Death and burial 
From 1503, Ernest II showed symproms suggestion an infection with syphilis. However, it is not clear whether he died of syphilis or some other infection. On 2 August 1513, foreseeing his death, he confessed his sins. He died the next day at Moritzburg Castle in Halle.
At his request, his heart was buried in the chapel of Mary Magdalene in Moritzburg Castle. The rest of his body was taken to the Cathedral of Magdeburg. In 1477, he had restarted the construction of this cathedral, which had begun in 1363. In 1494, he had created a chapel for St. Mary in the cathedral and in 1495, he had added to this chapel a magnificent tomb made of cast bronze. On 10 August 1513, he was buried in this tomb.
- Helmut Asmus, Manfred Wille: 1200 Jahre Magdeburg: Von der Kaiserpfalz zur Landeshauptstadt, vol. 1: Die Jahre 805 bis 1631, Magdeburg, 2000
- Fritz Backhaus: Judenfeindschaft und Judenvertreibung im Mittelalter: Zur Ausweisung der Juden im Mittelelbraum im 15. Jahrhundert, in: Otto Büsch and Klaus Zernach (eds.): Jahrbuch für die Geschichte Mittel- und Ostdeutschlands, vol. 36, Berlin, 1987, p. 275–332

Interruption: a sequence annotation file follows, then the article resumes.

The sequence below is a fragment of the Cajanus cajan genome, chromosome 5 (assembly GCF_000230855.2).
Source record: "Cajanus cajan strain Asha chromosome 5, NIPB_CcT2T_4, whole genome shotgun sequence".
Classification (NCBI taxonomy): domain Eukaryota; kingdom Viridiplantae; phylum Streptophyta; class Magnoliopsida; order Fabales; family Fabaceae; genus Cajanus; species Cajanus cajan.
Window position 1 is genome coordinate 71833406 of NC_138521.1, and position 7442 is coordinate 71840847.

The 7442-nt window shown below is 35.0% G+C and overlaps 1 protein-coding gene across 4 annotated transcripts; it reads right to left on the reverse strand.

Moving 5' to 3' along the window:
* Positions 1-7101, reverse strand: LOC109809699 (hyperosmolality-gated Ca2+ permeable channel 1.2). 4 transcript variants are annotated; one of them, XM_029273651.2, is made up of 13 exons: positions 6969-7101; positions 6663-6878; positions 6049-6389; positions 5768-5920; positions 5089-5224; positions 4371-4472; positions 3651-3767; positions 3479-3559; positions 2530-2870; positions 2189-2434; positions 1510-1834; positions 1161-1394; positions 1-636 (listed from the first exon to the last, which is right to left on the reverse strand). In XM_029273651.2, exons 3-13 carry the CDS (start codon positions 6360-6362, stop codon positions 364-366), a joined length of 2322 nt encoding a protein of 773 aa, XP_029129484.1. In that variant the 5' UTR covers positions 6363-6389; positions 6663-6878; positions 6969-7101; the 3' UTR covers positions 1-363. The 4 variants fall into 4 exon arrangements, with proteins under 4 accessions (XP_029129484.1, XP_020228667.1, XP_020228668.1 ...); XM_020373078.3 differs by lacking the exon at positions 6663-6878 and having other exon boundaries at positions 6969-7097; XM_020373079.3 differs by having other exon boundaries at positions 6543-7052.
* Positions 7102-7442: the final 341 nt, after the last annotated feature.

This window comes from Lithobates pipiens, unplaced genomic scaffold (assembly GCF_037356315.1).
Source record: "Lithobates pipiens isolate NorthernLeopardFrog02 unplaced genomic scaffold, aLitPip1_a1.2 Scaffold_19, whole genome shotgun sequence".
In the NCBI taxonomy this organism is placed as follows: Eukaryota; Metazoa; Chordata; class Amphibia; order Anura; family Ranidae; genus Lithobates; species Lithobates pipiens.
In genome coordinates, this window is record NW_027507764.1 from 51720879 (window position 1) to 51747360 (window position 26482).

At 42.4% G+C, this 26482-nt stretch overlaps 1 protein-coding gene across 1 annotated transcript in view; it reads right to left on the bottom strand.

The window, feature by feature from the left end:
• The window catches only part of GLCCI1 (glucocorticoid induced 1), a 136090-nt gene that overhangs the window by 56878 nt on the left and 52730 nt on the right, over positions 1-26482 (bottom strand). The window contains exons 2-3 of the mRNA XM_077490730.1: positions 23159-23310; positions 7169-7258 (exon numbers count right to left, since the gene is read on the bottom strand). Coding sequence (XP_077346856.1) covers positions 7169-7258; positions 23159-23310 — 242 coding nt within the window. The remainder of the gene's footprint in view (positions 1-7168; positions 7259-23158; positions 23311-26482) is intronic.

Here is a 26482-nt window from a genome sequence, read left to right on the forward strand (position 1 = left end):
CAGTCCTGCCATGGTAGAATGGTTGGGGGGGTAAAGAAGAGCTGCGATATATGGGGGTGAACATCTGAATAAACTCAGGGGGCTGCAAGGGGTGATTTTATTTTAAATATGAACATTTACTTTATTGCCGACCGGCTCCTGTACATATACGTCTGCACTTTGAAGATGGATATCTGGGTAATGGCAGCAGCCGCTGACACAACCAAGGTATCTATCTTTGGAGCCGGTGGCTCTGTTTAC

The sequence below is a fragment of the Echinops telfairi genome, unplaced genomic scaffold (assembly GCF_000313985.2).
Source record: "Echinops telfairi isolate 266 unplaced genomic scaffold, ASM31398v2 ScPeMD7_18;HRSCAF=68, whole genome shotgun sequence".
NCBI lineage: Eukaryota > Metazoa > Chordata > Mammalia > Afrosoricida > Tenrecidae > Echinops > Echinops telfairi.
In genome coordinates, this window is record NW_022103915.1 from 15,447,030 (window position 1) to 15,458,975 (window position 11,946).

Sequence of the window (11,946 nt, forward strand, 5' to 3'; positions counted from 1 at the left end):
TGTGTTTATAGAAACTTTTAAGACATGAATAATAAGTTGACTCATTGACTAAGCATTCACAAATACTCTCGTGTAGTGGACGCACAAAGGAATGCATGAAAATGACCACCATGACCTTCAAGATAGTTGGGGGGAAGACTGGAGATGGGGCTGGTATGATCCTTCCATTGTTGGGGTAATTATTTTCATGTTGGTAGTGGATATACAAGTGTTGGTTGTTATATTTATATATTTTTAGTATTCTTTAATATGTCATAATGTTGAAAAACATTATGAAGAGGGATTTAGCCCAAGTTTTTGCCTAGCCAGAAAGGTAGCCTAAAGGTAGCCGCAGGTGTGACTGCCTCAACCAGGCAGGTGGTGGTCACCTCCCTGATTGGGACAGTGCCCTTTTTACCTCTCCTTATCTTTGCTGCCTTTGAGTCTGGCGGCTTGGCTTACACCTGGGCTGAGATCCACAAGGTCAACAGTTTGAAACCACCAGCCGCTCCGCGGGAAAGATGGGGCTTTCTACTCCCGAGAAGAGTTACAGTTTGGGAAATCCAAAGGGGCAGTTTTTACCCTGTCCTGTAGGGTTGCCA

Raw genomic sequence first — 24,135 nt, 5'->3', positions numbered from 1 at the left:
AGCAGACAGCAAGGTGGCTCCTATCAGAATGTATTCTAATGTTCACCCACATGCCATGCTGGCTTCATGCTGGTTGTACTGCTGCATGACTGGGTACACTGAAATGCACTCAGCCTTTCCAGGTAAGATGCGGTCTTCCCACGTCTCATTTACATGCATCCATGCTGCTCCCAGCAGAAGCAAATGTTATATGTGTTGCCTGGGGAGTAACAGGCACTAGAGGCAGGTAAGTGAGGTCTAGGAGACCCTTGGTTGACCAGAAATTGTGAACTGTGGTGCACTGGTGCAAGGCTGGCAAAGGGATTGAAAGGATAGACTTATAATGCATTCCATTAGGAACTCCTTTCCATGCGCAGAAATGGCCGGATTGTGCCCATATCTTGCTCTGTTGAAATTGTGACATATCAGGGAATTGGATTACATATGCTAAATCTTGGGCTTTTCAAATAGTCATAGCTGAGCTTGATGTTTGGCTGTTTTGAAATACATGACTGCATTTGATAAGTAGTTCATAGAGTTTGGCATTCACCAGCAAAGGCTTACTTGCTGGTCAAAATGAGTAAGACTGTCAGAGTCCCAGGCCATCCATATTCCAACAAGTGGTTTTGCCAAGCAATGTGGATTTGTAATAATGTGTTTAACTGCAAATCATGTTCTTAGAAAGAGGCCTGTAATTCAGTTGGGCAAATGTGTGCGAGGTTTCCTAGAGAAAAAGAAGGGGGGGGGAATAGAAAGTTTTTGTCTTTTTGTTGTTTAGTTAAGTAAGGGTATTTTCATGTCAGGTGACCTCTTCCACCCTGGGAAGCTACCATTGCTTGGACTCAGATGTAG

- Sven Hauschke: Die Grablege von Erzbischof Ernst von Wettin, in: Andreas Tacke (ed.): Kontinuität und Zäsur: Ernst von Wettin und Albrecht von Brandenburg, Göttingen, 2005, p. 232–249
- Jörg Rogge: Ernst von Sachsen. Erzbischof von Magdeburg und Administrator von Halberstadt (1476–1513), in: Werner Freitag (ed.): Mitteldeutsche Lebensbilder. Menschen im späten Mittelalter, Cologne, Weimar and Vienna, 2002, p. 27–68
- Michael Scholz: Residenz, Hof und Verwaltung der Erzbischöfe von Magdeburg in Halle in der ersten Hälfte des 16. Jahrhunderts, Sigmaringen, 1998
- Markus Leo Mock: Kunst unter Erzbischof Ernst von Magdeburg, Berlin, 2007
- Berent Schwineköper (1959) (in German). "Neue Deutsche Biographie (NDB). 4. Berlin: Duncker & Humblot. pp. 615. ". In
- Karl Janicke (1877), "Ernst", Allgemeine Deutsche Biographie (ADB) (in German) 6, Leipzig: Duncker & Humblot, pp. 291–293
Ernest II of SaxonyBorn: 26 or 27 June 1464 Died: 3 August 1513
John of Palatinate-Simmern
|Archbishop of Magdeburg
Albert of Mainz
Gebhard of Hoym
|Administrator of Halberstadt